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Workplace dispute pits Upper Marlboro firm against workers

A commercial cleaning company headquartered not far from Rockville must reinstate workers who have been on strike for nearly a year and a half and award them back pay, a federal panel recently ruled.

That's the order an administrative law judge recently entered against Daycon Products, which is headquartered in Upper Marlboro, Maryland. The workplace dispute began when Daycon and the Teamsters Local 639, which represented many of its workers, failed to come to an agreement regarding the terms of a new contract. Because a new contract agreement had not been reached by April 2010, 55 Daycon workers went on strike. Although a few did cross the picket line and return to work, most refused to resume their job duties without an agreement in place.

What followed was a protracted dispute that continued even after the workers offered in July 2010 to return to work. In part because Daycon refused to accept that offer, the National Labor Relations Board affirmed the administrative law judge's ruling last week. The president of the Teamsters Local 639 said Daycon now owes the workers a total of $1 million in damages, plus interest that is compounded every day Daycon does not cut a check.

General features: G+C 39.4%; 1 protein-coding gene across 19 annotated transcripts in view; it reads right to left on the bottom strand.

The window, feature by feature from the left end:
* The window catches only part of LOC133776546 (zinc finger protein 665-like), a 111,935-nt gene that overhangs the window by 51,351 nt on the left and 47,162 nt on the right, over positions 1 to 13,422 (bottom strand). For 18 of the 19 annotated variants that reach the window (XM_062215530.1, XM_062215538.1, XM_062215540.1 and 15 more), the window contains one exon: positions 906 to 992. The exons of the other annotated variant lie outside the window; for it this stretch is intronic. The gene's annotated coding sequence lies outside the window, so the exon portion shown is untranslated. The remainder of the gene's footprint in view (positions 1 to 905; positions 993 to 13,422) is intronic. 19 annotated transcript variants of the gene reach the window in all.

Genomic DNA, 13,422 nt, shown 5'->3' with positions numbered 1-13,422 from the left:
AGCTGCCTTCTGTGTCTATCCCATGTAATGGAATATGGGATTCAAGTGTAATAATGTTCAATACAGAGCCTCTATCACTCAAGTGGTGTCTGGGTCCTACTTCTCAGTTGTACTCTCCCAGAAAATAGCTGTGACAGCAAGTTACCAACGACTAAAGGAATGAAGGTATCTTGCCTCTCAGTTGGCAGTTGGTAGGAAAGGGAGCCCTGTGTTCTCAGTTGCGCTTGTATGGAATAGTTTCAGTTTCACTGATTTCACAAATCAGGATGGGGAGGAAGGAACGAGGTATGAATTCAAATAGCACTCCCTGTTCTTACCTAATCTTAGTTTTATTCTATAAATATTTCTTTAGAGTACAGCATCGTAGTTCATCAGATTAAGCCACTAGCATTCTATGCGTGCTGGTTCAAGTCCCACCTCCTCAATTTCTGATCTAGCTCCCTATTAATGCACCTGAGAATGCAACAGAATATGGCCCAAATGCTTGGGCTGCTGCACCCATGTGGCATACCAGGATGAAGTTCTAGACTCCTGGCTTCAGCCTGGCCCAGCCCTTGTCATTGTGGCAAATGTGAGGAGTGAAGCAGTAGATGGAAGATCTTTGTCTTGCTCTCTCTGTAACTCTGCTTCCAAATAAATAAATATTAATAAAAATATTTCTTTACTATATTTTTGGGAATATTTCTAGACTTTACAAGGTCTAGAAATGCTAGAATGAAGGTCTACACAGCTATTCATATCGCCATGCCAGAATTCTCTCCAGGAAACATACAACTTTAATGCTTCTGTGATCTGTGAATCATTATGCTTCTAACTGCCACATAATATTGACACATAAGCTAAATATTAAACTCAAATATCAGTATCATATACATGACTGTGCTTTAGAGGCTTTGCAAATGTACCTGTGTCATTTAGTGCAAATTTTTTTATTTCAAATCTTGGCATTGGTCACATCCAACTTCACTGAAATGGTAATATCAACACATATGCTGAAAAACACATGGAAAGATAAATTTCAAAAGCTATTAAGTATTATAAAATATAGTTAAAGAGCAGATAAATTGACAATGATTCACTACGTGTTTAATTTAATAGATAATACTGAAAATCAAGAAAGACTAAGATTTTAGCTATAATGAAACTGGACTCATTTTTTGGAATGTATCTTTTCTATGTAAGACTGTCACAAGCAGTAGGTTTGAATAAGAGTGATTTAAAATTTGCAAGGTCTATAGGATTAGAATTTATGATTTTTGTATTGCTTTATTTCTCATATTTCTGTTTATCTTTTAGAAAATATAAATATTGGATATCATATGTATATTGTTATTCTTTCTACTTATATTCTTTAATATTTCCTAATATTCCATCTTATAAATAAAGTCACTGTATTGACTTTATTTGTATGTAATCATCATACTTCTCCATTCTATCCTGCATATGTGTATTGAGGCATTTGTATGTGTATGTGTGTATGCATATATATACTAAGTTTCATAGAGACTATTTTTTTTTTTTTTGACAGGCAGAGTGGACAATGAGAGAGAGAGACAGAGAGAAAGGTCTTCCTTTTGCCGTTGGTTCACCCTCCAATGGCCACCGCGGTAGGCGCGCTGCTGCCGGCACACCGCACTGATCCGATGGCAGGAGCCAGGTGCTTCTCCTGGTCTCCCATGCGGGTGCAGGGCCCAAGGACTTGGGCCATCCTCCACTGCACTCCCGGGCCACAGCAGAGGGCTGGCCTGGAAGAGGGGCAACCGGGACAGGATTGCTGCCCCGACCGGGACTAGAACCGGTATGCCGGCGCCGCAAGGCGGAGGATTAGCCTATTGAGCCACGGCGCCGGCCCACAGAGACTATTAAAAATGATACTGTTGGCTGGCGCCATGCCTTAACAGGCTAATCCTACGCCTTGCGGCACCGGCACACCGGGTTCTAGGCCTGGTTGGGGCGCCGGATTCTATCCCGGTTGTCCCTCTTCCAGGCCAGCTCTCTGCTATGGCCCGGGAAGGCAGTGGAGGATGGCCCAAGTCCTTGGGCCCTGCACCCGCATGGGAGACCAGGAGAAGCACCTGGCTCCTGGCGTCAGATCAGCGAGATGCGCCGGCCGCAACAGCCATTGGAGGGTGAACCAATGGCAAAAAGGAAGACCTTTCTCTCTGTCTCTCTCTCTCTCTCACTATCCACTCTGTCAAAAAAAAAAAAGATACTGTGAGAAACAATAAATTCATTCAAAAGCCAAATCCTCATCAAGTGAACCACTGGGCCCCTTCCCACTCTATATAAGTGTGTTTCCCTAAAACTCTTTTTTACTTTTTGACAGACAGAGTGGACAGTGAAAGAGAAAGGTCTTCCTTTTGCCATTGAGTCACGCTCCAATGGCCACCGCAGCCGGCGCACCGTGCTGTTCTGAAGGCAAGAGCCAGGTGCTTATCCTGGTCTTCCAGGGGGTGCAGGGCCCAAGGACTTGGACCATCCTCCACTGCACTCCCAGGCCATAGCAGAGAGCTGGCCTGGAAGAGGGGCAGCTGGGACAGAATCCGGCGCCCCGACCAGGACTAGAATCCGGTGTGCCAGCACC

Obviously, most disputes that arise in the workplace are not quite this dramatic. But that does not mean they are not important. In the course of business, certain situations like contract disputes, employee discrimination claims and regulatory issues are almost certain to arise. A company can be absolutely fastidious about how it conducts itself and circumstances like these may occur nonetheless. That is why many businesspeople form relationships with business and corporate law attorneys. Knowing that they have qualified, competent legal counsel just a phone call away gives many businesspeople a sense of peace of mind - and of course, that can be very valuable in the otherwise-hectic world of business.

Source: The Maryland Gazette, "Prince George's firm Daycon loses another round with labor board," Lindsey Robbins, Sept. 30, 2011

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